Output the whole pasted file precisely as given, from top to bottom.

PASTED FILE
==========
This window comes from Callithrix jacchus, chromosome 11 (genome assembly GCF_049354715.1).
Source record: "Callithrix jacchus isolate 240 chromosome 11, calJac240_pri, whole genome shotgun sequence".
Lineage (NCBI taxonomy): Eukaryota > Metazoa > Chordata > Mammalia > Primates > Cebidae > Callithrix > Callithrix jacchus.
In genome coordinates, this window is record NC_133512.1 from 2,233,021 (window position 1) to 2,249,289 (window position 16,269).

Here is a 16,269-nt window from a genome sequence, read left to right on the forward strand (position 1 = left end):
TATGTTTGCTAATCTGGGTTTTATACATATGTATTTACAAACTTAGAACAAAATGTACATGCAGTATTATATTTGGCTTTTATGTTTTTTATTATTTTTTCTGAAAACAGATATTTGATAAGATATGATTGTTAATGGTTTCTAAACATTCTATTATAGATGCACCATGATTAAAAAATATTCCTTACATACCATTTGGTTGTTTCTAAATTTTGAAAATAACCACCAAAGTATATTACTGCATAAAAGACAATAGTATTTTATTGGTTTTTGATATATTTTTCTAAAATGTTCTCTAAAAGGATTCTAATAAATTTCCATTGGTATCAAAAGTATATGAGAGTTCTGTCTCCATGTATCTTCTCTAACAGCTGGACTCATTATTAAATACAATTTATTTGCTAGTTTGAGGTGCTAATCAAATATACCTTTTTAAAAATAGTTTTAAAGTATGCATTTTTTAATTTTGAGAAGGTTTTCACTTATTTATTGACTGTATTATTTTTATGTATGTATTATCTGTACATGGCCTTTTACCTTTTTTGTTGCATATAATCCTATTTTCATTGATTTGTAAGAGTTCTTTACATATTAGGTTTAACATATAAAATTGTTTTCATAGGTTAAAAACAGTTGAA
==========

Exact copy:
This window comes from Callithrix jacchus, chromosome 11 (genome assembly GCF_049354715.1).
Source record: "Callithrix jacchus isolate 240 chromosome 11, calJac240_pri, whole genome shotgun sequence".
Lineage (NCBI taxonomy): Eukaryota > Metazoa > Chordata > Mammalia > Primates > Cebidae > Callithrix > Callithrix jacchus.
In genome coordinates, this window is record NC_133512.1 from 2,233,021 (window position 1) to 2,249,289 (window position 16,269).

Here is a 16,269-nt window from a genome sequence, read left to right on the forward strand (position 1 = left end):
TATGTTTGCTAATCTGGGTTTTATACATATGTATTTACAAACTTAGAACAAAATGTACATGCAGTATTATATTTGGCTTTTATGTTTTTTATTATTTTTTCTGAAAACAGATATTTGATAAGATATGATTGTTAATGGTTTCTAAACATTCTATTATAGATGCACCATGATTAAAAAATATTCCTTACATACCATTTGGTTGTTTCTAAATTTTGAAAATAACCACCAAAGTATATTACTGCATAAAAGACAATAGTATTTTATTGGTTTTTGATATATTTTTCTAAAATGTTCTCTAAAAGGATTCTAATAAATTTCCATTGGTATCAAAAGTATATGAGAGTTCTGTCTCCATGTATCTTCTCTAACAGCTGGACTCATTATTAAATACAATTTATTTGCTAGTTTGAGGTGCTAATCAAATATACCTTTTTAAAAATAGTTTTAAAGTATGCATTTTTTAATTTTGAGAAGGTTTTCACTTATTTATTGACTGTATTATTTTTATGTATGTATTATCTGTACATGGCCTTTTACCTTTTTTGTTGCATATAATCCTATTTTCATTGATTTGTAAGAGTTCTTTACATATTAGGTTTAACATATAAAATTGTTTTCATAGGTTAAAAACAGTTGAA